Would it be a good thing if everyone in Iraq joined the army or police? Will an increase in U.S.-controlled police and military in Iraq attract terrorists or deter them from coming to Iraq? What kind of life is being created in Iraq by the U.S. occupation?

The success in Anbar is beginning to be replicated in other parts of Iraq. In Diyala, a province that was once a sanctuary for extremists is now the site of a growing popular uprising against the extremists. In Baghdad, sectarian killings are down, and life is beginning to return to normal in many parts of the city. Groups of Shia extremists and Iranian-backed militants are being broken up, and many of their leaders are being captured or killed. These gains are a tribute to our military, to Iraqi forces, and to an Iraqi government that has decided to take on the extremists. The more powerful a military occupation force becomes, the easier it is to recruit resistance to it. U.S. military domination is "proof" of what the terrorist recruiters are saying about the U.S. As "The Great Satan" becomes extremely powerful, extremists are attracted to it as an enemy.
The success of a free Iraq is critical to the security of the United States. If we were to be driven out of Iraq, extremists of all strains would be emboldened. Al Qaeda could find new recruits and new sanctuaries. And a failed Iraq could increase the likelihood that our forces would someday have to return -- and confront extremists even more entrenched and even more deadly. By contrast, a free Iraq will deny al Qaeda a safe haven. It will counter the destructive ambitions of Iran. And it will serve as a partner in the fight against terrorism. If the U.S. stopped being an imperialist, what exactly would "embolden" the terrorists? Who would they be fighting? What happens to their "enemy?"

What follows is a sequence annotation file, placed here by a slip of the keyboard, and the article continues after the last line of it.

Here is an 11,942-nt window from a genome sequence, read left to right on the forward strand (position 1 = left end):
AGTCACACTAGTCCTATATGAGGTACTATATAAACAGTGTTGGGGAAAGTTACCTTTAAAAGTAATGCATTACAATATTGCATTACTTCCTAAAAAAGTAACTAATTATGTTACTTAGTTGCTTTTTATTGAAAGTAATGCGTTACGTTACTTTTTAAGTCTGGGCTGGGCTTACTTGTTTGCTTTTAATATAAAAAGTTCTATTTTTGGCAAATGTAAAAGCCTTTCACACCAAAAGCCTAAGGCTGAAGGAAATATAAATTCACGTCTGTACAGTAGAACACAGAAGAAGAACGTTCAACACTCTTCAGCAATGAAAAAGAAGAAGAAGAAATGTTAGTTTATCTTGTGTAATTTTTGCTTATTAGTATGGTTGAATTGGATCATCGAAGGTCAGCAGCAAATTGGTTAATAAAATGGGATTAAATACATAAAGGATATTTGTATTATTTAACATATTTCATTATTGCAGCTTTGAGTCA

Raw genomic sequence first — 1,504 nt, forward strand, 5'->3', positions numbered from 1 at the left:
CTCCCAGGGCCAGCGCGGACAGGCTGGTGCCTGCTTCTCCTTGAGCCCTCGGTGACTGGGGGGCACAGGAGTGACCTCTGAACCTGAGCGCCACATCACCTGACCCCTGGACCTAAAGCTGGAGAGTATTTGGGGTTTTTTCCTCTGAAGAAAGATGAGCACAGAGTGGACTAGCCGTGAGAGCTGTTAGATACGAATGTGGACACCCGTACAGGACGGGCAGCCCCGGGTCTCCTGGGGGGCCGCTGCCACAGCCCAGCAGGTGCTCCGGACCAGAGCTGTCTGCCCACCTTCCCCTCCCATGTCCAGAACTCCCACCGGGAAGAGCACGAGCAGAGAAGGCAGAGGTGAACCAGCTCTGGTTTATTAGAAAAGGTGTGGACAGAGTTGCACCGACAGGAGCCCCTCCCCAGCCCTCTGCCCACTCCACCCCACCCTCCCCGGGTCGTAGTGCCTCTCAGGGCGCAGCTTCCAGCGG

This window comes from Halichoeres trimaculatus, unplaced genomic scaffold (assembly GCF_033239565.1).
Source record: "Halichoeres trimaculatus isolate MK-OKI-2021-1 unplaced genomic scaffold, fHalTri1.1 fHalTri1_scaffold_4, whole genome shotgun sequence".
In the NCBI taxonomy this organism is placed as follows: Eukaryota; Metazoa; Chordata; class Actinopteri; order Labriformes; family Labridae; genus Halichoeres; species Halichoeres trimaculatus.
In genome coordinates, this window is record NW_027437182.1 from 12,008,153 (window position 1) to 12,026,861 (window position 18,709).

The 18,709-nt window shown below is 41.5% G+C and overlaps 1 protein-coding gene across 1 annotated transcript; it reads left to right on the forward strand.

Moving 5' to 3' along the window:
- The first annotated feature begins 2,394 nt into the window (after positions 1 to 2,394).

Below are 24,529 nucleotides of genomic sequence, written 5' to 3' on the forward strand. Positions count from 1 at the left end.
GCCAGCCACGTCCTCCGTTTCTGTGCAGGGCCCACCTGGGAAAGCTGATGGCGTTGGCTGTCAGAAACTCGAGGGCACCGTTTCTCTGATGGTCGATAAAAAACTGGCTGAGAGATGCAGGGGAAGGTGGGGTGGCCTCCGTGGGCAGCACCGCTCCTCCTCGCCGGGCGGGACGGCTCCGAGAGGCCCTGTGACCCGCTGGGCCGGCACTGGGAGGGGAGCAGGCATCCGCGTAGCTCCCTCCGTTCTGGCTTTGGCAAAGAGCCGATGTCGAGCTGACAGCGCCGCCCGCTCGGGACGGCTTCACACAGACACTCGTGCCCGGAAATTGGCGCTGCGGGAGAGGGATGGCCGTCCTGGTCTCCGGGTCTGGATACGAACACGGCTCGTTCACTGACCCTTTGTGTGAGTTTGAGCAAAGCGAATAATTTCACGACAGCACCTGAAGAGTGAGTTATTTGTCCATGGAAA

How will a "free" Iraq "deny" something -- is there "freedom" when you're being "denied?" If the religion of al-Qaeda permeates the people of Iraq, will the U.S. overturn their "democratic" elections, forcing the popularly-elected al-Qaeda leaders out of office and installing U.S.-approved officials? Will terrorists be "emboldened" by that "denial?" Is this "freedom?"

In this struggle, we have brave allies who are making great sacrifices to defeat the terrorists. One of these Iraqis was a man named Sheikh Abdul Sattar. He was one of the tribal leaders I met on my recent visit to Iraq, who was helping us to drive al Qaeda out of Anbar Province. His father was killed by al Qaeda in 2004. And when we met Sheikh Sattar, he told me, quote: "We have suffered a great deal from terrorism. We strongly support the democracy you have called for." Earlier this week, this brave tribal sheikh was murdered. A fellow Sunni leader declared: "We are determined to strike back and continue our work." We mourn the loss of brave Iraqis like Sheikh Sattar, and we stand with those who are continuing the fight. Everybody supports "democracy" as long as they think they have the popular vote behind them.